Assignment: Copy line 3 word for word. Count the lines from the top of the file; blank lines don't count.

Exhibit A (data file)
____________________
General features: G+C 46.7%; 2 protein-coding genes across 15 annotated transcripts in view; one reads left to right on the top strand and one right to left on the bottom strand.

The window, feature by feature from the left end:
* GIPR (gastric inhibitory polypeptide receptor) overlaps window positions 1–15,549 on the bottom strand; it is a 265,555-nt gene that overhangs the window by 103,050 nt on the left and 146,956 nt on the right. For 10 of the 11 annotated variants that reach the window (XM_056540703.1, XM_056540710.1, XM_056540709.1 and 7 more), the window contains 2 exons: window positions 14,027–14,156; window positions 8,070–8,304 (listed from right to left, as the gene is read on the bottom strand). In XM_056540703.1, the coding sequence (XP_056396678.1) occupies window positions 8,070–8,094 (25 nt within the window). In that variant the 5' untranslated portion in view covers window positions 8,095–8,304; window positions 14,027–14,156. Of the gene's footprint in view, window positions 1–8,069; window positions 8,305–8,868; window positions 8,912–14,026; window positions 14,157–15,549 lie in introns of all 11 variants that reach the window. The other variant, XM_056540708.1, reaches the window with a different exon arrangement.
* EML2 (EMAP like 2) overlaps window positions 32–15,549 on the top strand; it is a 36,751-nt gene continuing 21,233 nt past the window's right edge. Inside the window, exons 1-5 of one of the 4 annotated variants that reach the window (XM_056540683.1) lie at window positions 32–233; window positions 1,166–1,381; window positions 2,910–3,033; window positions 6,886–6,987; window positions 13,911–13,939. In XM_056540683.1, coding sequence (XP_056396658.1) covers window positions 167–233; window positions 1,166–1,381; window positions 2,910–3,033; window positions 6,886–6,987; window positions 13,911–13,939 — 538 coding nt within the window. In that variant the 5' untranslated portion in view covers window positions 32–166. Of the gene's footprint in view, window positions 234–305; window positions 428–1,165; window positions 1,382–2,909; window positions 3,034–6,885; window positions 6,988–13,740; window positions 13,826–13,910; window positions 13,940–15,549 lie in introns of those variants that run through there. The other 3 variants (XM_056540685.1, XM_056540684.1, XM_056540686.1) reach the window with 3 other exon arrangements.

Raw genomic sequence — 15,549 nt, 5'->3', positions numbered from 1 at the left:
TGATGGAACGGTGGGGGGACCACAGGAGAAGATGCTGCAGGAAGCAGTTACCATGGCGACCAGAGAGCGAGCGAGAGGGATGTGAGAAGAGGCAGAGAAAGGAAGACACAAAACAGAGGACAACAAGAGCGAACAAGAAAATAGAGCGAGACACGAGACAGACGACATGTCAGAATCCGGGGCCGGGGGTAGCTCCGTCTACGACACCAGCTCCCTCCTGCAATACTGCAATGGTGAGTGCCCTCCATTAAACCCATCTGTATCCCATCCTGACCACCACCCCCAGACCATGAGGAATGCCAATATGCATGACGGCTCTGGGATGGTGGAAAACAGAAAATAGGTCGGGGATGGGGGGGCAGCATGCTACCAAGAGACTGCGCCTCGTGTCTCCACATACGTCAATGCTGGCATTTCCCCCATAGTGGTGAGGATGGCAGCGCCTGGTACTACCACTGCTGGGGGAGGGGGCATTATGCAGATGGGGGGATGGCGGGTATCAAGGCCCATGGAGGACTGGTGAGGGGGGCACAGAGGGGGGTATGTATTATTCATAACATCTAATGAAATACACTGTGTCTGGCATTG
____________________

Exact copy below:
* GIPR (gastric inhibitory polypeptide receptor) overlaps window positions 1–15,549 on the bottom strand; it is a 265,555-nt gene that overhangs the window by 103,050 nt on the left and 146,956 nt on the right. For 10 of the 11 annotated variants that reach the window (XM_056540703.1, XM_056540710.1, XM_056540709.1 and 7 more), the window contains 2 exons: window positions 14,027–14,156; window positions 8,070–8,304 (listed from right to left, as the gene is read on the bottom strand). In XM_056540703.1, the coding sequence (XP_056396678.1) occupies window positions 8,070–8,094 (25 nt within the window). In that variant the 5' untranslated portion in view covers window positions 8,095–8,304; window positions 14,027–14,156. Of the gene's footprint in view, window positions 1–8,069; window positions 8,305–8,868; window positions 8,912–14,026; window positions 14,157–15,549 lie in introns of all 11 variants that reach the window. The other variant, XM_056540708.1, reaches the window with a different exon arrangement.